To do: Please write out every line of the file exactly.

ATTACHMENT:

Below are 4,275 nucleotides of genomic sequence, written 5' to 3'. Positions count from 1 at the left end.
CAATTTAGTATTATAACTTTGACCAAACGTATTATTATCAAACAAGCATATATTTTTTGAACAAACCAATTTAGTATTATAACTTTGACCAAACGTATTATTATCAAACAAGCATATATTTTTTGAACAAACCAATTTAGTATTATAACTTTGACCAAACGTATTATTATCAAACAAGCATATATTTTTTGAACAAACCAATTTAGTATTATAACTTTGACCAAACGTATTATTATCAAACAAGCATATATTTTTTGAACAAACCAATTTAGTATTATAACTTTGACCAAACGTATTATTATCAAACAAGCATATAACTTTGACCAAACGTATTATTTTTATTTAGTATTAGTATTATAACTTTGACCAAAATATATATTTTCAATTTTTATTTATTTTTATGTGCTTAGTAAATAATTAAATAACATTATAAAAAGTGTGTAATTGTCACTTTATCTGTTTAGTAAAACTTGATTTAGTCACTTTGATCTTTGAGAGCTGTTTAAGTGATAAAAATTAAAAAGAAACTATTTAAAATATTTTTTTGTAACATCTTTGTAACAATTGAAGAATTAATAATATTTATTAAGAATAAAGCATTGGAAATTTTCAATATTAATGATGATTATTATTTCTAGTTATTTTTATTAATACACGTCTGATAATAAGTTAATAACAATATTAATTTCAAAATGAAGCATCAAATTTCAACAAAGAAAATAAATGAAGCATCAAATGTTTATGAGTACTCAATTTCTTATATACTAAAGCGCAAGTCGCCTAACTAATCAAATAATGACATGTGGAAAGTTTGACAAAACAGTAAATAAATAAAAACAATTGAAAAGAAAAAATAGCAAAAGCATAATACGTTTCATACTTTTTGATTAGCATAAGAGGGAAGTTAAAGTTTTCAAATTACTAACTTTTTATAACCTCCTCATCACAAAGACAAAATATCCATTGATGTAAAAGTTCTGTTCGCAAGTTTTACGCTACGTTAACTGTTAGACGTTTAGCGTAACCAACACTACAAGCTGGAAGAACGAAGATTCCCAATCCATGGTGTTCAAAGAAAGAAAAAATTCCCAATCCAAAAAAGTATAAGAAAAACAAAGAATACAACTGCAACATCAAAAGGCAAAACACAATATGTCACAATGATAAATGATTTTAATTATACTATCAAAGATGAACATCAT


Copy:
Below are 4,275 nucleotides of genomic sequence, written 5' to 3'. Positions count from 1 at the left end.
CAATTTAGTATTATAACTTTGACCAAACGTATTATTATCAAACAAGCATATATTTTTTGAACAAACCAATTTAGTATTATAACTTTGACCAAACGTATTATTATCAAACAAGCATATATTTTTTGAACAAACCAATTTAGTATTATAACTTTGACCAAACGTATTATTATCAAACAAGCATATATTTTTTGAACAAACCAATTTAGTATTATAACTTTGACCAAACGTATTATTATCAAACAAGCATATATTTTTTGAACAAACCAATTTAGTATTATAACTTTGACCAAACGTATTATTATCAAACAAGCATATAACTTTGACCAAACGTATTATTTTTATTTAGTATTAGTATTATAACTTTGACCAAAATATATATTTTCAATTTTTATTTATTTTTATGTGCTTAGTAAATAATTAAATAACATTATAAAAAGTGTGTAATTGTCACTTTATCTGTTTAGTAAAACTTGATTTAGTCACTTTGATCTTTGAGAGCTGTTTAAGTGATAAAAATTAAAAAGAAACTATTTAAAATATTTTTTTGTAACATCTTTGTAACAATTGAAGAATTAATAATATTTATTAAGAATAAAGCATTGGAAATTTTCAATATTAATGATGATTATTATTTCTAGTTATTTTTATTAATACACGTCTGATAATAAGTTAATAACAATATTAATTTCAAAATGAAGCATCAAATTTCAACAAAGAAAATAAATGAAGCATCAAATGTTTATGAGTACTCAATTTCTTATATACTAAAGCGCAAGTCGCCTAACTAATCAAATAATGACATGTGGAAAGTTTGACAAAACAGTAAATAAATAAAAACAATTGAAAAGAAAAAATAGCAAAAGCATAATACGTTTCATACTTTTTGATTAGCATAAGAGGGAAGTTAAAGTTTTCAAATTACTAACTTTTTATAACCTCCTCATCACAAAGACAAAATATCCATTGATGTAAAAGTTCTGTTCGCAAGTTTTACGCTACGTTAACTGTTAGACGTTTAGCGTAACCAACACTACAAGCTGGAAGAACGAAGATTCCCAATCCATGGTGTTCAAAGAAAGAAAAAATTCCCAATCCAAAAAAGTATAAGAAAAACAAAGAATACAACTGCAACATCAAAAGGCAAAACACAATATGTCACAATGATAAATGATTTTAATTATACTATCAAAGATGAACATCAT